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Hannibal – Amuse-Bouche (Review)

Second episodes can be tough. Pilots tend to establish the core themes and characters of a show, offering a very clear blueprint going forward and perhaps hinting at the direction that you want to take things. They are grand mission statements, couched in broad terms and delivered with a sense of novelty. Second episodes are a bit less exciting. They are about putting that plan into action, defining the edges a bit, expanding outwards where necessary and refining as needed. It’s with the second episode that you really get a sense of what a show is going to be like in a more practical week-to-week sense.

By that measure, Amuse-Bouche works quite well at giving us a sense of putting the show’s feet on the ground and helping prepare us for what lies ahead for the rest of the season.

It's growing on me...

It’s growing on me…

One of the things I really liked about Aperitif was the way that it tried to eschew the “serial killer of the week” format that so many modern forensic procedurals take for granted. It allowed Will Graham and Hannibal Lecter to cross paths while investigating a horrific serial killer, but that killer was pushed to the background so the story could focus on the character dynamics. There were no boring lab scenes where stylish graphics try to make the application of basic logic seem exciting.

So the most frustrating part of Amuse-Bouche is the episode’s serial killer narrative. I mean, it’s a great case. It’s more like something you’d see on a show like Millennium than on any of the CSI spin-offs, and it connects thematically with Will Graham’s character, but I really don’t think we need another “serial killer of the week” television show. I’d be content with one case spread over multiple weeks, or even just a week or two of Lecter and Graham just chilling out, as they do.

Quite appetising...

Quite appetising…

Still, if you have to do that sort of “gruesome crime of the episode” format, I do much prefer that Fuller and his team seem to be tracing the evolution of the forensic procedural from Thomas Harris’ novels through Chris Carter’s underrated Millennium. While it’s a little disingenuous to suggest that Carter’s Millennium was several years too early – it still feels decidedly weird today – the first two years of the show are decidedly good television. They are a rather warped mirror predicting television’s fascination with brutal murder in a more intelligent manner than most of the police procedural shows which hit the air in the years since.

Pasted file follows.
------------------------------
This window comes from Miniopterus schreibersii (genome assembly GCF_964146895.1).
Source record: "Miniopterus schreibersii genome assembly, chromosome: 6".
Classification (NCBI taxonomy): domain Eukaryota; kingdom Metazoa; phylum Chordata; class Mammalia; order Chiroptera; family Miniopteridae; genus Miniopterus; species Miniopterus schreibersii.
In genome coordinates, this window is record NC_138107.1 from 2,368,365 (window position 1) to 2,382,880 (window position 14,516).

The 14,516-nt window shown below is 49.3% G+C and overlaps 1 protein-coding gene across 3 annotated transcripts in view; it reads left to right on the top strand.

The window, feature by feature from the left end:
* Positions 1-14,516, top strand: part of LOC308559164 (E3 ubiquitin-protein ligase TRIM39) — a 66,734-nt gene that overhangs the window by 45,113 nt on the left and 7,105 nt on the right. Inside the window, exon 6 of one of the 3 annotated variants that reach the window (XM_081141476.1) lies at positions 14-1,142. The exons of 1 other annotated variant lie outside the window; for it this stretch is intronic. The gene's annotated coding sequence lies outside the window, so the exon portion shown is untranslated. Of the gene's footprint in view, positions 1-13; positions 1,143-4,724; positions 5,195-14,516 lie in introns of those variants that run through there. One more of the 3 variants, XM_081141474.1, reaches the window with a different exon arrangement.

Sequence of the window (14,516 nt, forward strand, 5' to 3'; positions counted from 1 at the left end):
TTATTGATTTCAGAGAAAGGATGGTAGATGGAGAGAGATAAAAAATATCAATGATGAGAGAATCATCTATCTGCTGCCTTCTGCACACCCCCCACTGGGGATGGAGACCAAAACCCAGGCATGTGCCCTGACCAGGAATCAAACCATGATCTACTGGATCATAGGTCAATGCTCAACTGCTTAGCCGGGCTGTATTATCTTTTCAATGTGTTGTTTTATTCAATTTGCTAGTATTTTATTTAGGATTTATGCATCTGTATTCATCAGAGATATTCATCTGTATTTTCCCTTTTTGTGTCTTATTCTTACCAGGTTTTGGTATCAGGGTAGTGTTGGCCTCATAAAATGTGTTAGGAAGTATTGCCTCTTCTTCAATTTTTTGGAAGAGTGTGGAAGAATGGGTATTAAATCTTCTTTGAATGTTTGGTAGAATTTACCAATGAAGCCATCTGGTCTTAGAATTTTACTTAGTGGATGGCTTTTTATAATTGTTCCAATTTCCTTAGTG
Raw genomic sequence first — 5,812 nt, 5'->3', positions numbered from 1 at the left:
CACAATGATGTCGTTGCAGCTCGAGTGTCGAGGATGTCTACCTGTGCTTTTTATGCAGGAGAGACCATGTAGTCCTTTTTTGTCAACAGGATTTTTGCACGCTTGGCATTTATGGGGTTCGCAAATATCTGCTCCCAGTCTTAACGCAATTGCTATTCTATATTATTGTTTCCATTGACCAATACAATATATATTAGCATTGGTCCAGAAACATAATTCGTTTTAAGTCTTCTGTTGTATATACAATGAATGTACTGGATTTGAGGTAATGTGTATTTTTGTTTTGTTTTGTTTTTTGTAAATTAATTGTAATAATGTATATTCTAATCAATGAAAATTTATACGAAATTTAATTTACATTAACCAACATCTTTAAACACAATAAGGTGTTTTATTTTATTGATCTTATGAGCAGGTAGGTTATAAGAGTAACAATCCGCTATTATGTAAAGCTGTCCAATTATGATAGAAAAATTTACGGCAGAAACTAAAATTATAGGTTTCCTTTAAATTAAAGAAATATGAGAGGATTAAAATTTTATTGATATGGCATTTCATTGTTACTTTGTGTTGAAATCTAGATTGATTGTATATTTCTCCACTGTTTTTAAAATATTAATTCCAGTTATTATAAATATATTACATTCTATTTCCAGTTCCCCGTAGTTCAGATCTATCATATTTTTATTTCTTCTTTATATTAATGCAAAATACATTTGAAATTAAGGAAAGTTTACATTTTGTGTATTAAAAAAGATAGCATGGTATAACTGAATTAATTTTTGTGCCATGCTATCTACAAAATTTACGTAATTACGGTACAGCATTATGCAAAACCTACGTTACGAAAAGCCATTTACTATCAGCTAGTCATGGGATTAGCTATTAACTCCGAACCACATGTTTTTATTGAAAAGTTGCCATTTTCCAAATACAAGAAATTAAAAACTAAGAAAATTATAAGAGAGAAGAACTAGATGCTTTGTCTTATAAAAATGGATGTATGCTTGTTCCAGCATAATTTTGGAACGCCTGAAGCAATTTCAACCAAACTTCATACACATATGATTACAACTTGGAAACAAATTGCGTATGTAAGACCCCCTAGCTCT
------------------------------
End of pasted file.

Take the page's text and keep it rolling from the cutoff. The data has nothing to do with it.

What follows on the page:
The fact that Hannibal feels more like the spiritual successor to Millennium than a spin-off from CSI is a very good thing from a quality point of view. My cynical side suggests that ratings are another matter, although I would always prefer one year of a smart well-constructed show to ten years of generic television comfort food. (And I say that as somebody who has a certain fondness for CSI and Criminal Minds.) Anyway, Amuse-Bouche seems to hint that Hannibal might be becoming a “serial killer of the week” show, but that it is at least doing it in an interesting manner.

Shining some light on the matter...

Shining some light on the matter…

On the other hand, this is greatly mitigated by the suggestion that the show will deal with arcs and fallout from events. Indeed, Amuse-Bouche opens with an investigation of the cabin belonging to the killer from the pilot episode, and Will Graham’s emotional connection with his comatose daughter is a point of much contention. I like the idea that Hannibal is going to be a character-driven show, and an essential ingredient of character-driven drama is a sense of continuity, which Amuse-Bouche seems to acknowledge.

Mikkelsen’s Hannibal Lecter proves to be an absolutely fascinating creation. Mikkelsen is the show’s casting coup, the most obvious way of illustrating the show’s relationship with the source material and the other adaptations. Mikkelsen doesn’t look or sound like Anthony Hopkins, while still embodying a lot of the qualities the audience has come to associate with Lecter as a character. (Is it wrong that “European accent” is shorthand for “cultured, intelligent and possibly sociopathic”?)

Come into my parlour...

Come into my parlour…

We’re still not sure about Lecter here, and one of the smarter things that Hannibal has done is to generate a sense of ambiguity around the character, playing off audience expectations. Is he a killer yet, or is he still exploring and developing his appetites? The “previously” segment coyly hints that Lecter is the copycat killer from the previous episode, including Graham’s observation that the cannibalistic killer saw the victim as “a pig.” When Lecter offers Crawford some home-cooked “pork”, there’s a delicious cheekiness about the scene.